Once more, I braced for a dismissive reply. Maybe even a laugh. Only this time, the stakes would be higher; he was my life partner, not my stylist. To my surprise, his face softened and a slight grin stretched slowly across his face. He was relieved.

“I know,” he said. “I know you do.”

I could hardly believe it. My eyes welled with tears and I started laughing nervously. “What do you mean, you know?” I asked.

“Rachel, I’ve known this for a long time.” He’d been waiting. He reminded me that this wasn’t the first time I’d brought up leaving my job. Before, I’d always been asking for permission, complaining, not willing to give up my lifestyle, not ready to do the hard work. And now, I was. And he was glad.

This story is important to me for two reasons. First, it’s that you know I’m only human. I’m no different than you. I’m full of nerves and self doubt, yet here I am, getting exactly what I need. And two, because in this exchange with my husband, I had an awakening. Have I always asked permission for what I needed? Have I always left my fate up to another’s willingness to prioritize me? Could I have done this long ago??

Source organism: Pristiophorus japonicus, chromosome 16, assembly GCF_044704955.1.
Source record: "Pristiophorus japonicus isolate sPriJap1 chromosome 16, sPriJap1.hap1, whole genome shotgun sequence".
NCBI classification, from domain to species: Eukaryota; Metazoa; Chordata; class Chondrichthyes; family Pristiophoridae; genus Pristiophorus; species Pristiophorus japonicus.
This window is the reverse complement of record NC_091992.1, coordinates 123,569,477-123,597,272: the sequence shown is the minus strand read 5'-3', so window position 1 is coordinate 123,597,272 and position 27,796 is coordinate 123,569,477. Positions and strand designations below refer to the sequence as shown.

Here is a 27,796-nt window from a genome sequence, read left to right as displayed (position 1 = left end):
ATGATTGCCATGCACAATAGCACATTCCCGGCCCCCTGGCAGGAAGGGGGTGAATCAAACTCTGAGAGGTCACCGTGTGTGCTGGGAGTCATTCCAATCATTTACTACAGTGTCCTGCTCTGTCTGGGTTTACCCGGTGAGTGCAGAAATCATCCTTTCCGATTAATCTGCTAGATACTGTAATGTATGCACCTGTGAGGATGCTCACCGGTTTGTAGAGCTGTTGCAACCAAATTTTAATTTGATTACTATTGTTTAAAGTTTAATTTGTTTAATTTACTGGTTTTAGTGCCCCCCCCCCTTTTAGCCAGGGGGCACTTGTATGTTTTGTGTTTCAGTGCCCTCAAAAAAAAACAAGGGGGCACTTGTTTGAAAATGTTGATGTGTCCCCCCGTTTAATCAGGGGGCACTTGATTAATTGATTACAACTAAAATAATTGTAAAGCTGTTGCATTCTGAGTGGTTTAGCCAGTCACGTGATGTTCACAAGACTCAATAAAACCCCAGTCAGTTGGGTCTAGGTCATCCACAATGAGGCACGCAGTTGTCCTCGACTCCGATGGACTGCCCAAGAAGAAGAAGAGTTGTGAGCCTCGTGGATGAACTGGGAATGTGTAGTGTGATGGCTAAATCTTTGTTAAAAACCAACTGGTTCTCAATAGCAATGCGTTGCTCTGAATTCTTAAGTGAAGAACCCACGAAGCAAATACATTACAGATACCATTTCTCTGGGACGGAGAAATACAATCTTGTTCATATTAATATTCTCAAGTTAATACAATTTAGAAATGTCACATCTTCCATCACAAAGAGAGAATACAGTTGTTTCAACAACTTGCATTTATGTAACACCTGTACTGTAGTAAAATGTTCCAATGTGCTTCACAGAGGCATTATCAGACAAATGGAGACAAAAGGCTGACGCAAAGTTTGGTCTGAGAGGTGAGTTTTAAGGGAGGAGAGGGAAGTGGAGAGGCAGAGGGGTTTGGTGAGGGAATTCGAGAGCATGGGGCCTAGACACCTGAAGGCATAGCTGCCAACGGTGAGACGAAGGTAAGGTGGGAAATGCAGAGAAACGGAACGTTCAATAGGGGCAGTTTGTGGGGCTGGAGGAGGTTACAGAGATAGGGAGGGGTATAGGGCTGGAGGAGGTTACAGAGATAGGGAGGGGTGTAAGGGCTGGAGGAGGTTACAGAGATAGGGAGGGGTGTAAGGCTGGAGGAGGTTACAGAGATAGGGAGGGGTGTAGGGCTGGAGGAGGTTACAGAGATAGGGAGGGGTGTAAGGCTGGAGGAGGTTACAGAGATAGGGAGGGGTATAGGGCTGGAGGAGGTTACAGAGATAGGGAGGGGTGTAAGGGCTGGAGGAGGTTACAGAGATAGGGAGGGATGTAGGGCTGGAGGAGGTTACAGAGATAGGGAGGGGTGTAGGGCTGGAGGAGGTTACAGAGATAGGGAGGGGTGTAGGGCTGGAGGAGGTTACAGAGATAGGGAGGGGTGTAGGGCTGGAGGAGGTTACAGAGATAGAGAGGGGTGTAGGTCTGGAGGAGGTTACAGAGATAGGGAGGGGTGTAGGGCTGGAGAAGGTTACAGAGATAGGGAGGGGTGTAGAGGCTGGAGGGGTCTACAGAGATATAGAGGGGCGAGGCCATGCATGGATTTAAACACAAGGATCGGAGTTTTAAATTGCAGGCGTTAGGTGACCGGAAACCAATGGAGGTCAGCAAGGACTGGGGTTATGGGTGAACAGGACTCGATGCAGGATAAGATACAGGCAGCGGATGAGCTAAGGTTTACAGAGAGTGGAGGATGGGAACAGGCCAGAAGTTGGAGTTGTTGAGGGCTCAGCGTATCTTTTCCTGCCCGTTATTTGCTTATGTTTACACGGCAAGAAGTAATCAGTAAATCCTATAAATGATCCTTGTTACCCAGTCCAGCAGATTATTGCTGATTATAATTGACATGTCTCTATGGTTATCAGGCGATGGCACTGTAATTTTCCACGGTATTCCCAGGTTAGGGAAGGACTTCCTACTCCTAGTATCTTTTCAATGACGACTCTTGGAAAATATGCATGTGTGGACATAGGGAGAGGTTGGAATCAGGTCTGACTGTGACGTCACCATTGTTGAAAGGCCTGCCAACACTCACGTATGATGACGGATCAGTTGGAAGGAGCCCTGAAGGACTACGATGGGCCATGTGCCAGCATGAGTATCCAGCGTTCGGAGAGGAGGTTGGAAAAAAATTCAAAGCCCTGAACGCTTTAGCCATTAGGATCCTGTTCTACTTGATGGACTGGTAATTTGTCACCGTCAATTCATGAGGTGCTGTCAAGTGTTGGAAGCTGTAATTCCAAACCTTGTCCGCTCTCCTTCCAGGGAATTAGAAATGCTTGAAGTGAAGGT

Now, everywhere I go, I see women asking for permission. The subtle and not-so-subtle ways we shoot ourselves in the foot, diminish our desires, and put ourselves last by politely asking. Can I cut my hair? Can I apply to this job? Can I go away on a girls’ weekend? By asking, we’re communicating A WANT (an added bonus). By telling, we’re communicating A NEED. And when we truly need something, we must not allow room for “no.”

By asking, we’re giving someone else all the power and glory when things go well.

There is a difference though, between stating your needs and being demanding. Being demanding usually means you’re not willing to consider how your needs affect others. You’ll get what you want at any cost, irrespective of those around you. No one wants to help a demanding individual. Whether you want to start your own business, have another baby, move back East, backpack around Europe, or want your family to go vegan, your goals are only as audacious or impossible sounding as you make them seem.

My hope is that we all start identifying what are truly needs vs wants and that we step up to inform the world of our truest needs. THEN ACT ON THEM.

Here are my tips for communicating your needs:

  1. Research. Figure out exactly what you need and know how it may affect others. Be prepared to discuss and really listen.

  2. Frame your need. Present it as a heart-centered yearning, something you have no control over. If this doesn’t feel authentic to you, perhaps what you really have is a want.

  3. Be specific. What do you actually need from others? Is it money, time, childcare, or a gym membership? The more concrete the need, the easier it is to give.

  4. Know your bottom line. Are you willing to go elsewhere to get what you need? If you’re reliant on another person, place, or thing to enable your needs and they cannot provide, will you give up or move on?

I’d love to know… is there something your heart needs that you’re struggling to find support in making it happen?